Non-lethal weapons (NLWs) can be useful to U.S. military forces in a variety of contexts, but the DoD faces a challenge in evaluating their appropriate use and the potential impact of their deployment.
These diverse systems—including acoustic hailers, eye-safe laser dazzlers, flash-bang grenades, various technologies that stop vessels or vehicles, and the “Active Denial System” that induces a temporary heating sensation—provide valuable complementary capabilities to lethal systems, enabling fighters to use the most appropriate tools in different situations.
For example, in “gray-zone” confrontations short of war with other powers, they can be used to demonstrate resolve while limiting the risk of unwanted escalation. In other circumstances, U.S. forces facing mixed crowds of civilians and fighters could use non-lethal weapons to get them to disperse.
NLWs can be particularly useful when another party’s intent is unclear: for example, if the driver of an approaching vehicle or vessel does not turn away when a non-lethal weapon is employed, this suggests malevolent intent that might be met with lethal force. They can also aid in full-scale combat, helping to keep curious civilians away and to disorient enemy fighters. The Joint Intermediate Force Capabilities Office (JIFCO), which oversees NLWs for the U.S. Department of Defense (DoD), characterizes them as part of a suite of “intermediate force capabilities” (IFCs), alongside electromagnetic warfare, cyberwarfare, and information operations.
In a recent RAND Corporation study, we found an array of contexts in which NLW usage could contribute to operational successes and fulfillment of DoD-wide strategic goals. While these systems have often been pigeonholed as tools that are exclusively for military police, their relevance is increasing due to a renewed focus on reducing civilian casualties (a key initiative of the Secretary of Defense) and the need to confront great-power rivals in “gray-zone” contexts.
Avoiding civilian casualties is particularly challenging in complex urban environments, and adequately preparing forces for such action includes giving them non-lethal capabilities that they can employ in ambiguous situations, or when facing a mix of civilians and fighters. The agile, effective use of NLWs could also help to manage standoffs in which China and Russia attempt to dominate an environment by bullying without fighting.
Whereas most weapons are measured in terms of their ability to contribute to lethality or destruction, systems that are intended to limit the harm they cause require a different approach. In our study, we characterized how to measure the effects of non-lethal weapons, using a structure called a “logic model.”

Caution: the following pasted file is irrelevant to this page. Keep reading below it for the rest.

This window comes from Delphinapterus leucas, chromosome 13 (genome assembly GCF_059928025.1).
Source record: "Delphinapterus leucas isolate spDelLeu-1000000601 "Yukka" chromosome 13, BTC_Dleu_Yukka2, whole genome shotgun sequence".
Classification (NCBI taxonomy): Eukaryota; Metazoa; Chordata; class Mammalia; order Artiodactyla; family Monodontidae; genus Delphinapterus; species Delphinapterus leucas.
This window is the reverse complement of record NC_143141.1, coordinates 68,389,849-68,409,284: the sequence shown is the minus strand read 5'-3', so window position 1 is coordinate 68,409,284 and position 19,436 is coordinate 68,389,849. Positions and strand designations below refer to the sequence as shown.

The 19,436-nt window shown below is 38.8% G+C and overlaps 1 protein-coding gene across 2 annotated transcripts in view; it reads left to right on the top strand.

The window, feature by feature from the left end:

We linked inputs that enable these systems to be used to the activities that they perform, the direct outputs of those activities, higher-level outcomes, and ultimate DoD-wide strategic goals taken from the National Defense Strategy. Assessing the extent to which different elements of the logic model were connected helped to reveal the high degree to which NLW activities contributed to strategic goals, as well as to highlight the elements of the logic model that most heavily contributed to those goals. These key elements included activities such as affecting mobility or temporarily incapacitating parties, outputs such as gaining time and expanding options, and outcomes such as enhanced perceptions of U.S. forces or the ability to demonstrate resolve while safely managing standoffs short of war.
In concert with the logic model, we developed a set of associated metrics and a series of operational vignettes. For example, one vignette entailed Russian motorized forces in Syria trying to run a U.S. patrol off the road. There is a need to counter this threat, but also a desire to avoid killing Russian personnel, which could lead to dangerous escalation.
Given prior investment in inputs such as thorough training with NLW systems, U.S. forces could use NLWs to conduct several activities in the scenario this vignette envisions. Hailing devices could be used to warn the Russians to back off, while laser dazzlers could help to distract and disorient them, making it hard for them to drive aggressively. Electronic vehicle-stopping devices could halt the Russians’ advance altogether.
The resulting outputs could include constrained options for the other party and effective response despite the need for restraint. These could contribute to outcomes such as demonstrating resolve while managing escalation and enhancing international perceptions of U.S. forces who handle situations using appropriate amounts of force. Collectively, these outcomes could support two of the strategic goals enumerated in the National Defense Strategy: improving DoD’s ability to compete below the level of armed conflict and seizing the initiative to expand the competitive space.
Successful use of NLWs, however, may require a range of efforts long before their actual employment. Aside from investments in the systems themselves and sustainment of them, there is a need to consider the links among NLW activities, outputs, outcomes, and DoD-wide strategic goals. Above all, there needs to be collaboration on joint training standardization to ensure that personnel understand how and when to use them. While much has been done in all of these areas in recent decades, further focus on enhancing and integrating NLWs could give U.S. forces the capabilities they need for future challenges.